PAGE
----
Visiting the archives today, March 17, 2014. While I’m busy putting the finishing touches on my newest book (manuscript deadline, March 31), I have to pause and pay homage to one of my heroes: St. Patrick. Hope to one day visit the emerald isle of Ireland. Happy St. Patrick’s Day to You!
Passion Defines Purpose
Today, I turn to St. Patrick, as does the world, to glean His insights on the subject.
For St. Patrick’s life personifies how passion defines purpose.
Patrick’s circumstances shaped his future.
Growing up Catholic, I revered the stories of the saints, and still do. We can learn so much from the choices and circumstances of their lives.
So many legends surround St. Patrick’s story, but all share the truth that he was taken from his home land of Scotland at the age of 14 “or so.”
Captured by a raiding party, he was taken to Ireland as a slave to tend and herd sheep.
Patrick was indeed a victim of “human trafficking,” as we would say in the 21st century.
Patrick’s heart turned to God.
We are told that during his captivity in Ireland (possibly six or seven years, as he was about 20 upon return to Scotland), Patrick gave himself to learning the Irish culture and language. We could ask, “What choice did he have?”
Catholic Online shares:
“During his captivity, he turned to God in prayer. He wrote,
‘The love of God and his fear grew in me more and more, as did the faith, and my soul was rosed, so that, in a single day, I have said as many as a hundred prayers and in the night, nearly the same. I prayed in the woods and on the mountain, even before dawn. I felt no hurt from the snow or ice or rain.'”
Patrick’s captivity lasted until he was twenty, when he escaped after having a dream from God in which he was told to leave Ireland by going to the coast. There he found some sailors who took him back to Britian, where he reunited with his family.
He had another dream in which the people of Ireland were calling out to him ‘We beg you, holy youth, to come and walk among us once more.’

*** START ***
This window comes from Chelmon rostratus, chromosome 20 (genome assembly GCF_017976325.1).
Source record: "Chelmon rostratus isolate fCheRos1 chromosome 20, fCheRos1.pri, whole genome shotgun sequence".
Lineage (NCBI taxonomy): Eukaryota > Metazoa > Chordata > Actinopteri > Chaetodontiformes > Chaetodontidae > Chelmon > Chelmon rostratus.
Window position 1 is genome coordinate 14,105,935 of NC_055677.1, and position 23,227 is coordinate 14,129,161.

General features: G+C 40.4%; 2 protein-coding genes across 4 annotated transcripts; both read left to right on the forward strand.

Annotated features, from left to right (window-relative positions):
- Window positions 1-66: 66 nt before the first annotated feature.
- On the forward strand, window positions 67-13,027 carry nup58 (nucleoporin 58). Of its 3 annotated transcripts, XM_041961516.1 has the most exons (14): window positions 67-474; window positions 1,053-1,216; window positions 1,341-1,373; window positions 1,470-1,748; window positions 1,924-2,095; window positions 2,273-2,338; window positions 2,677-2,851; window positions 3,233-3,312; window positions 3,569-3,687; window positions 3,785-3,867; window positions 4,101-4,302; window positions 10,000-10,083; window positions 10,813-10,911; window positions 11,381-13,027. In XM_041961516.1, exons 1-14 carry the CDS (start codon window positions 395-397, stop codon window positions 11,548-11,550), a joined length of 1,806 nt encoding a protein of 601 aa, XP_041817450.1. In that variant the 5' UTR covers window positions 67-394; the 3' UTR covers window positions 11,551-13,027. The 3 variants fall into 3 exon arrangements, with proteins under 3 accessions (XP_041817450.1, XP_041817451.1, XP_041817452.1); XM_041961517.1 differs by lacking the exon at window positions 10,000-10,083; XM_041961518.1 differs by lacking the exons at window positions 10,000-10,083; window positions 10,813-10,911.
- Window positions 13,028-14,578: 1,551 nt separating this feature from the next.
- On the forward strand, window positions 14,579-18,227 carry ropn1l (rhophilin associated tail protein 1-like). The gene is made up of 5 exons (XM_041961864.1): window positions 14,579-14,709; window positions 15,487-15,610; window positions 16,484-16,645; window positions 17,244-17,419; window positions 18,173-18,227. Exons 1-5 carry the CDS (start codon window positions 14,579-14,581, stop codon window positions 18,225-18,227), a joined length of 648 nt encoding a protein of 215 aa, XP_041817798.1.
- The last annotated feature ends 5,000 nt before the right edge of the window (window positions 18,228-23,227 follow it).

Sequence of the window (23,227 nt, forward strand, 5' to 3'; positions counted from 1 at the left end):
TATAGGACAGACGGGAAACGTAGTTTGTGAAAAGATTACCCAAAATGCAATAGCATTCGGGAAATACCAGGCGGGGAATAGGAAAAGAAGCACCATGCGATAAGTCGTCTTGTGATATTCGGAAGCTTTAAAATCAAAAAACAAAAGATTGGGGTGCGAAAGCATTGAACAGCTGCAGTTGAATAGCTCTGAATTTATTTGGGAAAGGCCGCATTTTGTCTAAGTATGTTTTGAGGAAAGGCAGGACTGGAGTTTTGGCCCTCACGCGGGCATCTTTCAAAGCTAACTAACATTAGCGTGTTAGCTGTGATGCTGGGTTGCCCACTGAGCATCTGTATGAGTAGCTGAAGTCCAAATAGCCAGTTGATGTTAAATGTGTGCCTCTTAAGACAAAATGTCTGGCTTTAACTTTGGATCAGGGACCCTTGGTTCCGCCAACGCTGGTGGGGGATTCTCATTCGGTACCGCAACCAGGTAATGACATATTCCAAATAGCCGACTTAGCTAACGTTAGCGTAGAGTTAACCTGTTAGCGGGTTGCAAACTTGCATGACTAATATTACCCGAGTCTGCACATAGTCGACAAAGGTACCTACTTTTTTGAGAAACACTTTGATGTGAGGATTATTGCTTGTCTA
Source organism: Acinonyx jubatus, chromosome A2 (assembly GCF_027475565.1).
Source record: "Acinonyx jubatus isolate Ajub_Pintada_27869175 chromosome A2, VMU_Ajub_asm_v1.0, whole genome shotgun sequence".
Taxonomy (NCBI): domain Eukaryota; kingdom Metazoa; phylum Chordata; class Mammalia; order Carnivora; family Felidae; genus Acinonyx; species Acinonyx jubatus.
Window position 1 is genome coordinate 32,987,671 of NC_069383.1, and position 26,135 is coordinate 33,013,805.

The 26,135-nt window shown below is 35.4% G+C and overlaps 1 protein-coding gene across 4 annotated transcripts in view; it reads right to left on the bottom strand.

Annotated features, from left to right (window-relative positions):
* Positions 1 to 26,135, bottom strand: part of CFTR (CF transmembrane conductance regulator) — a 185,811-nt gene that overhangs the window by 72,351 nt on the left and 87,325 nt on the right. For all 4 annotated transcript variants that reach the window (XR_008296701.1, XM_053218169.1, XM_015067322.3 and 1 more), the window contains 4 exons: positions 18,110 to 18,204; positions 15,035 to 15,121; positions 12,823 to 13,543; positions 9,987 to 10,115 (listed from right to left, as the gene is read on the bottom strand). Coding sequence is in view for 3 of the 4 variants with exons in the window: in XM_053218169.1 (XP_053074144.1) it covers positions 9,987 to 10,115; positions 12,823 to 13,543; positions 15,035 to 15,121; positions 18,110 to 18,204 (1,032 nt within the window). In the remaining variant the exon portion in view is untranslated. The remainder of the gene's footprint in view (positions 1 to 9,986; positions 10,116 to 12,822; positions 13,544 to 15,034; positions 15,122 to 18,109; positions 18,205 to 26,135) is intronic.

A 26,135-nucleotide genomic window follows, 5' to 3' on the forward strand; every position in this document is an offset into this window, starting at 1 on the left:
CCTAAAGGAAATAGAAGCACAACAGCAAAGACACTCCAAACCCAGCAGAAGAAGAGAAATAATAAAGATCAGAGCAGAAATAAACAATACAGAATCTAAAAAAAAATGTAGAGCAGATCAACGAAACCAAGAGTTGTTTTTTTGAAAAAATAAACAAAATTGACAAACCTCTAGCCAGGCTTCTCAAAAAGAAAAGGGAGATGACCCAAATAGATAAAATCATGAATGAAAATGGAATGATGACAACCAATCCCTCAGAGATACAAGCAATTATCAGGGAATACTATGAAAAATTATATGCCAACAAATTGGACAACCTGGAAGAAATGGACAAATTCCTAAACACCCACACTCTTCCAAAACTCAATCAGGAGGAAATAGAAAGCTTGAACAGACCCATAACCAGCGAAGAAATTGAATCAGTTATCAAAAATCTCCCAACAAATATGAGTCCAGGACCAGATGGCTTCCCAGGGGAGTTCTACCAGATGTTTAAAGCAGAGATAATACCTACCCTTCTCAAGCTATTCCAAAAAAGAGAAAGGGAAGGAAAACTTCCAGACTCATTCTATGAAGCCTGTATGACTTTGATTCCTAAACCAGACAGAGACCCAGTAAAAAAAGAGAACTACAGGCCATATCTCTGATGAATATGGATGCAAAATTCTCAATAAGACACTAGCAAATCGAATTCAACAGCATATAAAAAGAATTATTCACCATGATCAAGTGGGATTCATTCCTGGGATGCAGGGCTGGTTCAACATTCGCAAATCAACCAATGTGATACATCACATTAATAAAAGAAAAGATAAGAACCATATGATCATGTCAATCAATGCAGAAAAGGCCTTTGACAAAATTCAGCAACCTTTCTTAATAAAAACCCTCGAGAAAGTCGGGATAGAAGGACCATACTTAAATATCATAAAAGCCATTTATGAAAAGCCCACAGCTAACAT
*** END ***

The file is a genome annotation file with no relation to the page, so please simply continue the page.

He began his studies for the priesthood. He was ordained by St. Germanus, the Bishop of Auxerre, whom he had studied under for years.
Later, Patrick was ordained a bishop, and was sent to take the Gospel to Ireland. He arrived in Ireland March 25, 433, at Slane. One legend says that he met a chieftain of one of the tribes, who tried to kill Patrick. Patrick converted Dichu (the chieftain) after he was unable to move his arm until he became friendly to Patrick.
Patrick began preaching the Gospel throughout Ireland, converting many. He and his disciples preached and converted thousands and began building churches all over the country. Kings, their families, and entire kingdoms converted to Christianity when hearing Patrick’s message.”
Patrick’s Passion Defined His Purpose
When I meditate on Patrick’s story, I realize I can’t answer the question, “What do I want to do with my life?” without first considering God’s plan and purpose for my life.
Patrick was a human being, just like us. Even though he was placed in unthinkable conditions, he surrendered to God and placed his life in his hands.
He could have chose otherwise, but he didn’t.
His circumstances increased his capacity for greatness. Increased his awareness of the depravity of man. Increased his passion to help bring God to the world.
I marvel at this simple prayer that Patrick himself prayed. Three astounding confessions that beckon to me today:
- God watches over us before we know Him.
- God watches over us before we even learn “sense.”
- God watches over us even before we distinguish between good and evil.
So, on this joyful St. Patrick’s Day, filled with celebratory parades, the wearing of green, the lifting of green ale and the eating of green eggs and ham, may we take just a moment to reflect on the spiritual lessons of this great man.
And, in doing so, reflect on that question, “What do we want to do with our lives?” in light of God’s plans and purposes for our lives.
How have our circumstances shaped our future?
How have we turned to God in those circumstances?
And, how have those circumstances help define our passion and purpose?
*Download “A Crack in the Mirror,” my personal story of meeting God. Take time today to write down your story.